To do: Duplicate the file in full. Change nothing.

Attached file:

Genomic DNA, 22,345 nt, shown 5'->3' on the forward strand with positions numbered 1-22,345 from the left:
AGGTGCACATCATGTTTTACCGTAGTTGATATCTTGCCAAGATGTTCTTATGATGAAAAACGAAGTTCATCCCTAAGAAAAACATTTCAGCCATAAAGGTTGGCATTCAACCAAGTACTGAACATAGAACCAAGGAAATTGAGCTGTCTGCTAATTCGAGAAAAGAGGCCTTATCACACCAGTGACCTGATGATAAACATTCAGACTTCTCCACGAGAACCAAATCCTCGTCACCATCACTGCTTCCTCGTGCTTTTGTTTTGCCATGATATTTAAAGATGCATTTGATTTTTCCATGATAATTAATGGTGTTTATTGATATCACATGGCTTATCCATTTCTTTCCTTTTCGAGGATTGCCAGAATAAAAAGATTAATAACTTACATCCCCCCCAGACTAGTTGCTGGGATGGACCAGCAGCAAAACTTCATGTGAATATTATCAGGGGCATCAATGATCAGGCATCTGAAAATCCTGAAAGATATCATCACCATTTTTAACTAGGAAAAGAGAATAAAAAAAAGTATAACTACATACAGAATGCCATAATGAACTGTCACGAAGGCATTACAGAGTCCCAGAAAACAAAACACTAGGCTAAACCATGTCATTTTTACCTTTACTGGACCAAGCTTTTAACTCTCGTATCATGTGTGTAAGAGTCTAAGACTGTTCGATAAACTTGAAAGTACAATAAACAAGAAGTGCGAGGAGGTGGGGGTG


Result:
Genomic DNA, 22,345 nt, shown 5'->3' on the forward strand with positions numbered 1-22,345 from the left:
AGGTGCACATCATGTTTTACCGTAGTTGATATCTTGCCAAGATGTTCTTATGATGAAAAACGAAGTTCATCCCTAAGAAAAACATTTCAGCCATAAAGGTTGGCATTCAACCAAGTACTGAACATAGAACCAAGGAAATTGAGCTGTCTGCTAATTCGAGAAAAGAGGCCTTATCACACCAGTGACCTGATGATAAACATTCAGACTTCTCCACGAGAACCAAATCCTCGTCACCATCACTGCTTCCTCGTGCTTTTGTTTTGCCATGATATTTAAAGATGCATTTGATTTTTCCATGATAATTAATGGTGTTTATTGATATCACATGGCTTATCCATTTCTTTCCTTTTCGAGGATTGCCAGAATAAAAAGATTAATAACTTACATCCCCCCCAGACTAGTTGCTGGGATGGACCAGCAGCAAAACTTCATGTGAATATTATCAGGGGCATCAATGATCAGGCATCTGAAAATCCTGAAAGATATCATCACCATTTTTAACTAGGAAAAGAGAATAAAAAAAAGTATAACTACATACAGAATGCCATAATGAACTGTCACGAAGGCATTACAGAGTCCCAGAAAACAAAACACTAGGCTAAACCATGTCATTTTTACCTTTACTGGACCAAGCTTTTAACTCTCGTATCATGTGTGTAAGAGTCTAAGACTGTTCGATAAACTTGAAAGTACAATAAACAAGAAGTGCGAGGAGGTGGGGGTG